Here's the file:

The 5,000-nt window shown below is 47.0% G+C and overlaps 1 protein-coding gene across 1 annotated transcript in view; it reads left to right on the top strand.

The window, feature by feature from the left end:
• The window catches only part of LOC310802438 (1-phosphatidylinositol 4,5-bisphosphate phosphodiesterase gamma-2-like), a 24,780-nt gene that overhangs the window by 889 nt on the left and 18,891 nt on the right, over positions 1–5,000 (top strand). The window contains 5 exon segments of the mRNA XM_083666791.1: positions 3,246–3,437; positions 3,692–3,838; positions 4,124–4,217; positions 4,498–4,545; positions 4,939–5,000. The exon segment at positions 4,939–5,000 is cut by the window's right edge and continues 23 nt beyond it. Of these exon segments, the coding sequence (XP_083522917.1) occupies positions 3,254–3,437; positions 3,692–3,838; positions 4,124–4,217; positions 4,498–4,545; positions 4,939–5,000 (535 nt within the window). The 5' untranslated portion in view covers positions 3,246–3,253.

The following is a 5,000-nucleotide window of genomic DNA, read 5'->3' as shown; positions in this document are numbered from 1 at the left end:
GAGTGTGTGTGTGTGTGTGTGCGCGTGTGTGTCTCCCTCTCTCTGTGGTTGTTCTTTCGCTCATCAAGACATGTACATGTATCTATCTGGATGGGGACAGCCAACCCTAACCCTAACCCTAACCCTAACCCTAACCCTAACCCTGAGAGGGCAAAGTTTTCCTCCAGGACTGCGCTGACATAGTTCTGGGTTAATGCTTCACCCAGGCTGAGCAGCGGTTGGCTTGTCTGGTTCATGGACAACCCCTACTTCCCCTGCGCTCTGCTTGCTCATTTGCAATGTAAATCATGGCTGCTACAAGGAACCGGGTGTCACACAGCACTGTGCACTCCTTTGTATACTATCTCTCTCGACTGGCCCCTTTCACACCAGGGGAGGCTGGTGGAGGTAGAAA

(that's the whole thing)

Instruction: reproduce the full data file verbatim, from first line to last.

The 5,000-nt window shown below is 47.0% G+C and overlaps 1 protein-coding gene across 1 annotated transcript in view; it reads left to right on the top strand.

The window, feature by feature from the left end:
• The window catches only part of LOC310802438 (1-phosphatidylinositol 4,5-bisphosphate phosphodiesterase gamma-2-like), a 24,780-nt gene that overhangs the window by 889 nt on the left and 18,891 nt on the right, over positions 1–5,000 (top strand). The window contains 5 exon segments of the mRNA XM_083666791.1: positions 3,246–3,437; positions 3,692–3,838; positions 4,124–4,217; positions 4,498–4,545; positions 4,939–5,000. The exon segment at positions 4,939–5,000 is cut by the window's right edge and continues 23 nt beyond it. Of these exon segments, the coding sequence (XP_083522917.1) occupies positions 3,254–3,437; positions 3,692–3,838; positions 4,124–4,217; positions 4,498–4,545; positions 4,939–5,000 (535 nt within the window). The 5' untranslated portion in view covers positions 3,246–3,253.

The following is a 5,000-nucleotide window of genomic DNA, read 5'->3' as shown; positions in this document are numbered from 1 at the left end:
GAGTGTGTGTGTGTGTGTGTGCGCGTGTGTGTCTCCCTCTCTCTGTGGTTGTTCTTTCGCTCATCAAGACATGTACATGTATCTATCTGGATGGGGACAGCCAACCCTAACCCTAACCCTAACCCTAACCCTAACCCTAACCCTGAGAGGGCAAAGTTTTCCTCCAGGACTGCGCTGACATAGTTCTGGGTTAATGCTTCACCCAGGCTGAGCAGCGGTTGGCTTGTCTGGTTCATGGACAACCCCTACTTCCCCTGCGCTCTGCTTGCTCATTTGCAATGTAAATCATGGCTGCTACAAGGAACCGGGTGTCACACAGCACTGTGCACTCCTTTGTATACTATCTCTCTCGACTGGCCCCTTTCACACCAGGGGAGGCTGGTGGAGGTAGAAA